What level of fuel storage capacity is best suited for your generator?

Generators supply auxiliary electric power during outages of power supply from the local electricity distribution company. This is done by using input mechanical energy to initiate combustion of fuel and converting the energy released to electrical energy. Please read this article for more information on how a generator creates electricity.  If no fuel is available to the generator during power outages then the purpose of the generator is lost. Hence it is essential to store fuel so that such an eventuality does not arise. The fuel is stored in specially designed fuel tanks. Several factors need to be considered while selecting and installing the appropriate generator fuel tank.

Determining the Fuel Tank Capacity

You will first need to determine how much fuel you need to store as this will determine the capacity of your fuel tank. Calculate the minimum storage capacity by first estimating the following three parameters.
(1) Emergency Stock: How much fuel would you require to allow for delays in supplies or excessive consumption needs?
(2) Lead-Time for Supply: What is the lead-time required to purchase fuel from the vendor to the generator site?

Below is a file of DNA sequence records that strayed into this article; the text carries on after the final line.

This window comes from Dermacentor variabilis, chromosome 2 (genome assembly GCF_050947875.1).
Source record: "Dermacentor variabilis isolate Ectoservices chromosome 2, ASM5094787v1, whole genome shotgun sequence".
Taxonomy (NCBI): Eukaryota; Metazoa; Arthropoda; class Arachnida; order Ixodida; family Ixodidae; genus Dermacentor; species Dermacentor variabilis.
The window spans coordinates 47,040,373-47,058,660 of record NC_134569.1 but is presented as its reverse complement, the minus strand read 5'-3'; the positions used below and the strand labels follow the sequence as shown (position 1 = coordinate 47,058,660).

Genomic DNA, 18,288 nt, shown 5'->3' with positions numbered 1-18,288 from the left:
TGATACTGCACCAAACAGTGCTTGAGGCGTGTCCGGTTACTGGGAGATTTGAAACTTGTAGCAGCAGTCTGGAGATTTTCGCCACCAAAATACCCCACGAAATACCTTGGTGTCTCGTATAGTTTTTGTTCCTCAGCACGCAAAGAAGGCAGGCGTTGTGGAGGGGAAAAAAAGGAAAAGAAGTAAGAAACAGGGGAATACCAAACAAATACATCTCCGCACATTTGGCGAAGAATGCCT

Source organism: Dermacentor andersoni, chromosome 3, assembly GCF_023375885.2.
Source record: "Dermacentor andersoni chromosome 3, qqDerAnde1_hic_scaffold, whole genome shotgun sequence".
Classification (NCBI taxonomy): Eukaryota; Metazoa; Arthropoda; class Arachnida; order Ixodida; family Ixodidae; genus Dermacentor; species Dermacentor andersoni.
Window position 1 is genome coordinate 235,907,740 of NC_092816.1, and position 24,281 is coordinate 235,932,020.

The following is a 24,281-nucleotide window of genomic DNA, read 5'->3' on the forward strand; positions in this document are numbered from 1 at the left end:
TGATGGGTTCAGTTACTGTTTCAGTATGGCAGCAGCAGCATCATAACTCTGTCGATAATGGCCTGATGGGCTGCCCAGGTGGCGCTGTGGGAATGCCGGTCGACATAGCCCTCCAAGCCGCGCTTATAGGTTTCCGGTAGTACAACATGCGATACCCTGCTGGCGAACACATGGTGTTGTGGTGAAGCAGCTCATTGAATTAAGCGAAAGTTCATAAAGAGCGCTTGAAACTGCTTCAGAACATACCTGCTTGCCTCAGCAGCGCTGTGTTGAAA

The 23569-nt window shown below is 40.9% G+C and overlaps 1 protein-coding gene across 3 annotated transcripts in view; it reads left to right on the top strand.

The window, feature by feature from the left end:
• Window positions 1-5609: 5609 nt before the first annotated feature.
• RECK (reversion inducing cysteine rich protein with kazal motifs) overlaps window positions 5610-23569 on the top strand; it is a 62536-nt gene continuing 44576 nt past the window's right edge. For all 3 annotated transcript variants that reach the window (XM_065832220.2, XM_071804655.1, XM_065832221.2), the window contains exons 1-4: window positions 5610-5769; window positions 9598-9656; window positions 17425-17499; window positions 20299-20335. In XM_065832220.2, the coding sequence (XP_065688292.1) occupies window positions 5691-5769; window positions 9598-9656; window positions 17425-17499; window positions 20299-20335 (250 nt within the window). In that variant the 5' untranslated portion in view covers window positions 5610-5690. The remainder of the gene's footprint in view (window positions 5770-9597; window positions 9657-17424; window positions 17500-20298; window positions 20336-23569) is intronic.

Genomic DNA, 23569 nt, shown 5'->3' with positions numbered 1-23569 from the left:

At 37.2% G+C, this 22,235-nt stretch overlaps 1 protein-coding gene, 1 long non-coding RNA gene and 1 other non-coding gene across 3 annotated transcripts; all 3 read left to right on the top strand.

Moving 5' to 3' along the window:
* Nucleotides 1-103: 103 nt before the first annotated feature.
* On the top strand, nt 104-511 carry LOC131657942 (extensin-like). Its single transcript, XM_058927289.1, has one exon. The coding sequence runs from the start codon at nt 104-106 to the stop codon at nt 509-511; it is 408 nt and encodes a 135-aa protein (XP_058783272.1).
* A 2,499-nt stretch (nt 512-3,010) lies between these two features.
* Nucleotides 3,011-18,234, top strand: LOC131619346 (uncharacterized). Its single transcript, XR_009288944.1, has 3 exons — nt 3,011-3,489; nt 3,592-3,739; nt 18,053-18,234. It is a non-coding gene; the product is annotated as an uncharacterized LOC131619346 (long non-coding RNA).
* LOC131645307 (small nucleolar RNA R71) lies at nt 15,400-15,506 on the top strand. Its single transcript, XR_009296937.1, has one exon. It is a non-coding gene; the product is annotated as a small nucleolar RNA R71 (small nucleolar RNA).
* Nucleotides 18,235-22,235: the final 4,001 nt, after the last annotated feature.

(3) Lead-Time Stock: How much fuel would you require to operate your generator during the lead-time?

Based on the above three parameters, the minimum storage requirement is determined as –
Minimum storage capacity = Emergency Stock + Lead-time Stock

What level of fuel storage capacity is best suited for you?

In the case of power outages that are infrequent or of short durations, a smaller storage tank would suffice for your fuel requirements. However, you will need to purchase fuel more frequently in smaller lots to refill your tank. While you incur low initial investments (capital costs) in setting up your storage tank and low maintenance costs, the per unit delivery cost of fuel would be higher.

Large storage tanks are required when the generator is used to support large commercial establishments or where power outages are frequent and last for long periods of time. In this case, you can purchase the fuel less frequently and in larger lots. However, you will incur higher initial expenditure (capital costs) in setting up your storage tank. The maintenance costs will also be high in the long run. On the other hand, the per unit delivery cost of fuel is reduced since you can order large quantities of fuel to be delivered in one go. However, you will also need to account for the hidden costs arising from the hazards of storing a larger quantity of fuel.

Before finalizing the storage capacity, it is essential to finalize the contract for the supply of fuel with the vendor. The vendor’s capacity to supply the required quantity at the required frequency should be assessed and penalties for default should be incorporated in the contract